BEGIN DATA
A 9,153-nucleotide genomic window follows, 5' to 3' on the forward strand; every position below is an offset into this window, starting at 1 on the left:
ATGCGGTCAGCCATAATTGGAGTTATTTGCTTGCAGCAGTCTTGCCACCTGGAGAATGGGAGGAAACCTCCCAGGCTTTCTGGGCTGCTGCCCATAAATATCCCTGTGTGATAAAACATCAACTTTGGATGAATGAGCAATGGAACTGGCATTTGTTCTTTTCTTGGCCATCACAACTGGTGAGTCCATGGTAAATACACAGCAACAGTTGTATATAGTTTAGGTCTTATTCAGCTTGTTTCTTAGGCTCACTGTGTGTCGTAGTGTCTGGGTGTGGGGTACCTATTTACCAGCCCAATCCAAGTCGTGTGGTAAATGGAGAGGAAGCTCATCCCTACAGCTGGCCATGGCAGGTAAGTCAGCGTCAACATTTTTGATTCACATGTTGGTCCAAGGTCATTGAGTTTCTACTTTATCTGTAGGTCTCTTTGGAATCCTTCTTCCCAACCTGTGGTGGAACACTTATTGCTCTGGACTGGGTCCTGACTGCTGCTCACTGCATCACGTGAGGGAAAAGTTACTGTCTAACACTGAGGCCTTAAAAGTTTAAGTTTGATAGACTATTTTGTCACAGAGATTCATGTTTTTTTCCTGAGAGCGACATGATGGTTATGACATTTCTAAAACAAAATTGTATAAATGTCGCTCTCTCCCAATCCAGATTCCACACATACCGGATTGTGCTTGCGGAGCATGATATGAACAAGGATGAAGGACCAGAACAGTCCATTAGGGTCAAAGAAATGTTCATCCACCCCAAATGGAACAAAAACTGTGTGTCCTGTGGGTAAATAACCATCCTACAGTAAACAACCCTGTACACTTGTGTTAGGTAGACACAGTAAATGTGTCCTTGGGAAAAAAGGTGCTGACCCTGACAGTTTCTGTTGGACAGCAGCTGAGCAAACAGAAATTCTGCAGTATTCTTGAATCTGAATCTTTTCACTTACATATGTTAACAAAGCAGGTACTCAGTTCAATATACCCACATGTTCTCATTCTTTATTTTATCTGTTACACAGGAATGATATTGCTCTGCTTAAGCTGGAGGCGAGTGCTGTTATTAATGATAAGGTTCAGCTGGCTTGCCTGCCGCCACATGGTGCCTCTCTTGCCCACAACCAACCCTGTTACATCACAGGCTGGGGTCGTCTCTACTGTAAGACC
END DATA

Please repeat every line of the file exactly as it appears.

A 9,153-nucleotide genomic window follows, 5' to 3' on the forward strand; every position below is an offset into this window, starting at 1 on the left:
ATGCGGTCAGCCATAATTGGAGTTATTTGCTTGCAGCAGTCTTGCCACCTGGAGAATGGGAGGAAACCTCCCAGGCTTTCTGGGCTGCTGCCCATAAATATCCCTGTGTGATAAAACATCAACTTTGGATGAATGAGCAATGGAACTGGCATTTGTTCTTTTCTTGGCCATCACAACTGGTGAGTCCATGGTAAATACACAGCAACAGTTGTATATAGTTTAGGTCTTATTCAGCTTGTTTCTTAGGCTCACTGTGTGTCGTAGTGTCTGGGTGTGGGGTACCTATTTACCAGCCCAATCCAAGTCGTGTGGTAAATGGAGAGGAAGCTCATCCCTACAGCTGGCCATGGCAGGTAAGTCAGCGTCAACATTTTTGATTCACATGTTGGTCCAAGGTCATTGAGTTTCTACTTTATCTGTAGGTCTCTTTGGAATCCTTCTTCCCAACCTGTGGTGGAACACTTATTGCTCTGGACTGGGTCCTGACTGCTGCTCACTGCATCACGTGAGGGAAAAGTTACTGTCTAACACTGAGGCCTTAAAAGTTTAAGTTTGATAGACTATTTTGTCACAGAGATTCATGTTTTTTTCCTGAGAGCGACATGATGGTTATGACATTTCTAAAACAAAATTGTATAAATGTCGCTCTCTCCCAATCCAGATTCCACACATACCGGATTGTGCTTGCGGAGCATGATATGAACAAGGATGAAGGACCAGAACAGTCCATTAGGGTCAAAGAAATGTTCATCCACCCCAAATGGAACAAAAACTGTGTGTCCTGTGGGTAAATAACCATCCTACAGTAAACAACCCTGTACACTTGTGTTAGGTAGACACAGTAAATGTGTCCTTGGGAAAAAAGGTGCTGACCCTGACAGTTTCTGTTGGACAGCAGCTGAGCAAACAGAAATTCTGCAGTATTCTTGAATCTGAATCTTTTCACTTACATATGTTAACAAAGCAGGTACTCAGTTCAATATACCCACATGTTCTCATTCTTTATTTTATCTGTTACACAGGAATGATATTGCTCTGCTTAAGCTGGAGGCGAGTGCTGTTATTAATGATAAGGTTCAGCTGGCTTGCCTGCCGCCACATGGTGCCTCTCTTGCCCACAACCAACCCTGTTACATCACAGGCTGGGGTCGTCTCTACTGTAAGACC